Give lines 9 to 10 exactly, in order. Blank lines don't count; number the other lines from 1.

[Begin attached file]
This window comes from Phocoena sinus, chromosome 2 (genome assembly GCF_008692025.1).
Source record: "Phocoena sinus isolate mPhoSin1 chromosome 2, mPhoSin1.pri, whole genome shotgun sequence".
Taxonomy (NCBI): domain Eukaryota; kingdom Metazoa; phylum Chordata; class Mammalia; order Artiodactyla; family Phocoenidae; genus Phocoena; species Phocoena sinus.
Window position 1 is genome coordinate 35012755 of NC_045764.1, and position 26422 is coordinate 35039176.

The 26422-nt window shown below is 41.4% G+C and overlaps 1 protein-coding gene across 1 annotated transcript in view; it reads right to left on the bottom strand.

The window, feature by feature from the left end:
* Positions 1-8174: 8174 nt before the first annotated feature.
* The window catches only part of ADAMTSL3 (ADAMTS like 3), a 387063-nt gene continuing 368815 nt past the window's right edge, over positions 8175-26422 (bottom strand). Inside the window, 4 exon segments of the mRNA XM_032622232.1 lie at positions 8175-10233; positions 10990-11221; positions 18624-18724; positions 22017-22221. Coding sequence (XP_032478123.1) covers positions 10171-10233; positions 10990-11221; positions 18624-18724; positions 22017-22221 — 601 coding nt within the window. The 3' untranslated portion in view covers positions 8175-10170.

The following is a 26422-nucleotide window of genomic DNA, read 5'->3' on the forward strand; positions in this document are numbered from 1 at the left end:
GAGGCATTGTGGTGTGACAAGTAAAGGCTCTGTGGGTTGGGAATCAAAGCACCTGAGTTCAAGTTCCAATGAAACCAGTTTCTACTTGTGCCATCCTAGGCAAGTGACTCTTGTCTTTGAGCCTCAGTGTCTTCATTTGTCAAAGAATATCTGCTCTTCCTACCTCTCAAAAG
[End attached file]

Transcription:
The following is a 26422-nucleotide window of genomic DNA, read 5'->3' on the forward strand; positions in this document are numbered from 1 at the left end:
GAGGCATTGTGGTGTGACAAGTAAAGGCTCTGTGGGTTGGGAATCAAAGCACCTGAGTTCAAGTTCCAATGAAACCAGTTTCTACTTGTGCCATCCTAGGCAAGTGACTCTTGTCTTTGAGCCTCAGTGTCTTCATTTGTCAAAGAATATCTGCTCTTCCTACCTCTCAAAAG